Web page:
Recent trends in crop breeding, the varietal induction in seed chain and its impact on food grain production in India Breeding varieties and varietal replacement in food crops

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Kunwar Harendra Singh
J. S. Chauhan
P. R. Choudhury
Ajay Kumar Thakur


Food grains in India achieved an all-time high production (310.74 mt) during 2020-21. Varietal and seed replacement rates played an important role in achieving this milestone. A total of 1646 varieties of food crops comprising 1273 of cereals and 373 of pulses were released from 2011 to 2022. Of these 977 varieties consisting of cereals (667) and pulses (310) have been inducted into the seed chain during 2020-21. New breeding technonologies such as bio-fortification of food crops and marker-assisted breeding were applied to improve crop varieties with respect to specific desirable traits. A total of 65 bio-fortified varieties comprising rice (8), wheat (28), maize (14), pearl millet (9), finger millet (3), little millet (1) and lentil (2) have been released with improved levels of proteins, essential amino acids (lysine, tryptophan), vitamins (pro-vitamin A) and micro/macro-nutrients (zinc, iron, calcium). Marker-assisted breeding adopting foreground and background selections with targeted gene(s) utilizing molecular markers such as RFLPs, SSRs, CAPs, STS and INDEL resulted in to the development and release of 66 cultivars comprising rice (43), wheat (5), maize (10), pearl millet (2) and chickpea (6) with one/and or combination of traits such as tolerance to biotic/abiotic stresses, herbicide tolerance, nutrient use efficiency, earliness, nutritional and other quality traits. These non-genetically modified crop varieties are expected to play vital role in achieving food and nutrition security in India. The paper also provides insight in to the maintenance breeding of food crops. The analysis of seed requirement and availability during 2010-11 to 2020-21 revealed that seed requirements for cereals and pulses have increased consistently by 31.6% and 62.3%, from 186.8 to 245.8 lakh q and 22.3 to 36.2 lakh q, respectively. The production of rice, wheat, maize, pearl millet and pulses during 2020-21 increased over that of 2010-11 by 27.4%, 26.0%, 45.2%, 4.4% and 41.3%, respectively. The productivity of sorghum was higher by 18.9% over that of 2010-11 but production decreased by 31.7% on account of a reduction in acreage by 42.5% during the corresponding period. The net per capita availability of food grains increased, by 17.2% from 159.5 kg to 187.0 kg during this period. The cereals and pulses production needs to be up-scaled by 5.3% and 24.4% to meet the demand by 2030 from 285.28 mt and 25.46 mt, respectively, in 2020-21, with almost the similar acreage, degrading and depleting natural resources, thus, requiring a greater focus on enhancing yield/ha. Crop-specific breeding programmes should be accelerated with the adoption of new technologies like GM, gene editing, marker-assisted selection and speed breeding to address the challenges of climate change and degrading natural sources.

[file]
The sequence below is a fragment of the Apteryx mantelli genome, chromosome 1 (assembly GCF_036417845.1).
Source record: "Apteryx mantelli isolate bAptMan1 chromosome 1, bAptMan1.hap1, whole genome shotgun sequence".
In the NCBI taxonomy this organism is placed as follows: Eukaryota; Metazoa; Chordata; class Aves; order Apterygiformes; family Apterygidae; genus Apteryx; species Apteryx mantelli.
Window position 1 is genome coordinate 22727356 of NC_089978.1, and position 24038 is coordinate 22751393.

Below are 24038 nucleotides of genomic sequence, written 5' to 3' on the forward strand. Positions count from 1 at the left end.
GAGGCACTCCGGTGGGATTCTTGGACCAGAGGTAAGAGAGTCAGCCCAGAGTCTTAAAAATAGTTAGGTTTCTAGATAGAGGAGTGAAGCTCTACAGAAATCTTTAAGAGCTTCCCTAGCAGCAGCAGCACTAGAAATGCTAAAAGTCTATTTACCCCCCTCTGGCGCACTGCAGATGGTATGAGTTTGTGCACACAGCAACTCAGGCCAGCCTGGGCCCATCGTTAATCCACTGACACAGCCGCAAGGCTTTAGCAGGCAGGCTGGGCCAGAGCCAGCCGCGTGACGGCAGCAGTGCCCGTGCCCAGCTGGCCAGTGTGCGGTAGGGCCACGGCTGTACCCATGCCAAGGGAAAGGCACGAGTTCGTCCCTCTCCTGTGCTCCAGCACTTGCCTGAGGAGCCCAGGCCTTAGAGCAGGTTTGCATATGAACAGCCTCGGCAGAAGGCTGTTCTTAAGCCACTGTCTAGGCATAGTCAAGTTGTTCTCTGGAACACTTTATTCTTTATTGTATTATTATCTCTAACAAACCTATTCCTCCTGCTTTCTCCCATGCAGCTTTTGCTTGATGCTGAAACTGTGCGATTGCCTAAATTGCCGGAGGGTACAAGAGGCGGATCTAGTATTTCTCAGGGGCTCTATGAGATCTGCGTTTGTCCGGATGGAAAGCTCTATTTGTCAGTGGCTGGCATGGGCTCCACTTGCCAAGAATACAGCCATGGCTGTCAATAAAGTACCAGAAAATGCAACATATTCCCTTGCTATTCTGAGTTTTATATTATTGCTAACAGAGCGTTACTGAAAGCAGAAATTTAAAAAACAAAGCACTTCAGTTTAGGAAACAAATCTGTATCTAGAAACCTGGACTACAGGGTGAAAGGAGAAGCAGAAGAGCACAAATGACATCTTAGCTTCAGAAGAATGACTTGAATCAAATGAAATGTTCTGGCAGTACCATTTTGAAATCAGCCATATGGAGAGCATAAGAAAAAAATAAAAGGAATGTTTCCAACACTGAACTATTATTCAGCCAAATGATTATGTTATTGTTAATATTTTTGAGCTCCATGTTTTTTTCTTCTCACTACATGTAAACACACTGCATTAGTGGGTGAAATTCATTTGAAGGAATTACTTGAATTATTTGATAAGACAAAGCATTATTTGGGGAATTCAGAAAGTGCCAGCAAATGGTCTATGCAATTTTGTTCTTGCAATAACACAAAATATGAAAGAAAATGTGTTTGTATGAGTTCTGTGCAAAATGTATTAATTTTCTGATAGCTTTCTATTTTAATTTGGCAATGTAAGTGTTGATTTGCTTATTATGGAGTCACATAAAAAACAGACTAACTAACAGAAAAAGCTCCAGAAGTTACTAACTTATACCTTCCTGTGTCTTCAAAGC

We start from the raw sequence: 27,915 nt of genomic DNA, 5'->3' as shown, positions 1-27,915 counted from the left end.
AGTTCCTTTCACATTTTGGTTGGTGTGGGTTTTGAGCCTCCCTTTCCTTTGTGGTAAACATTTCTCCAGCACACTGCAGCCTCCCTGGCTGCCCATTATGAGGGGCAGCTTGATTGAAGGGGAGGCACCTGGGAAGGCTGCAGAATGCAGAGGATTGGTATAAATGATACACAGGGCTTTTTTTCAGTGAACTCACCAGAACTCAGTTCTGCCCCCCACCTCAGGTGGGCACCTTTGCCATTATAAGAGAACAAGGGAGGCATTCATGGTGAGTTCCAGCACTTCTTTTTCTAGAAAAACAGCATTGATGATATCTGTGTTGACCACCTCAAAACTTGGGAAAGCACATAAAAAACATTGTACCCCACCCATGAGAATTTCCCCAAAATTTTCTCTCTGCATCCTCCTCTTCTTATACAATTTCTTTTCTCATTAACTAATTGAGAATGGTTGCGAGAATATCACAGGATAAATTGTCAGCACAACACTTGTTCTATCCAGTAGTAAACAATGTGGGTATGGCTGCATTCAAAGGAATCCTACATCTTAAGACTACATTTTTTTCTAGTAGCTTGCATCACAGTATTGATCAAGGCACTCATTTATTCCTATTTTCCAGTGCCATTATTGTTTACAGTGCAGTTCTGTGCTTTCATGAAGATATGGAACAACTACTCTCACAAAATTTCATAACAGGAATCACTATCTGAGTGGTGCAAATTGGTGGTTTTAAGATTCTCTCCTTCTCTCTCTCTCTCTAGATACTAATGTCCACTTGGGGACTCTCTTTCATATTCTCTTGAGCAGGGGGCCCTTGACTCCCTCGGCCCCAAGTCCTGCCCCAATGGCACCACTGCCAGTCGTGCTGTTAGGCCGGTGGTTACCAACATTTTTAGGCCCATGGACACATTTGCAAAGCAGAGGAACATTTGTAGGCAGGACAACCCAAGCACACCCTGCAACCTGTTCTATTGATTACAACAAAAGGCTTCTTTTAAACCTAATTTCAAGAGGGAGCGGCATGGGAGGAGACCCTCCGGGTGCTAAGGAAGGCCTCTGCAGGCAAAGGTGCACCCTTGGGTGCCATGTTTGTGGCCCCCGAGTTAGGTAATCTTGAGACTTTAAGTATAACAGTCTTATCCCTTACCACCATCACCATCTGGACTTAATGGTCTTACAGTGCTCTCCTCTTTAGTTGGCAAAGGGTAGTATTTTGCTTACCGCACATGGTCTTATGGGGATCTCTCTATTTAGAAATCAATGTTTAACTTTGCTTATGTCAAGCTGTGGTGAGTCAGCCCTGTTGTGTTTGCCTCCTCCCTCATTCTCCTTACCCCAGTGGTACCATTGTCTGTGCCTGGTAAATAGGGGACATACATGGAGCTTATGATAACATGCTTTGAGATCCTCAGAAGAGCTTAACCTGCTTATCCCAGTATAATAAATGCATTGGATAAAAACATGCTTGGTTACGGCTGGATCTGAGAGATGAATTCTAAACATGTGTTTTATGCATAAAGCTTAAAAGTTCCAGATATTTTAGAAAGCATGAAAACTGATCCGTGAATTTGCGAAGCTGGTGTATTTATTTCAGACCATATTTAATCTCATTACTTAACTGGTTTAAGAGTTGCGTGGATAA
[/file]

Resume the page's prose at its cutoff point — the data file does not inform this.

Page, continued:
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Singh, K. H., Chauhan, J. S., Choudhury, P. R., & Thakur, A. K. (2022). Recent trends in crop breeding, the varietal induction in seed chain and its impact on food grain production in India: Breeding varieties and varietal replacement in food crops. INDIAN JOURNAL OF GENETICS AND PLANT BREEDING, 82(03), 259–279.
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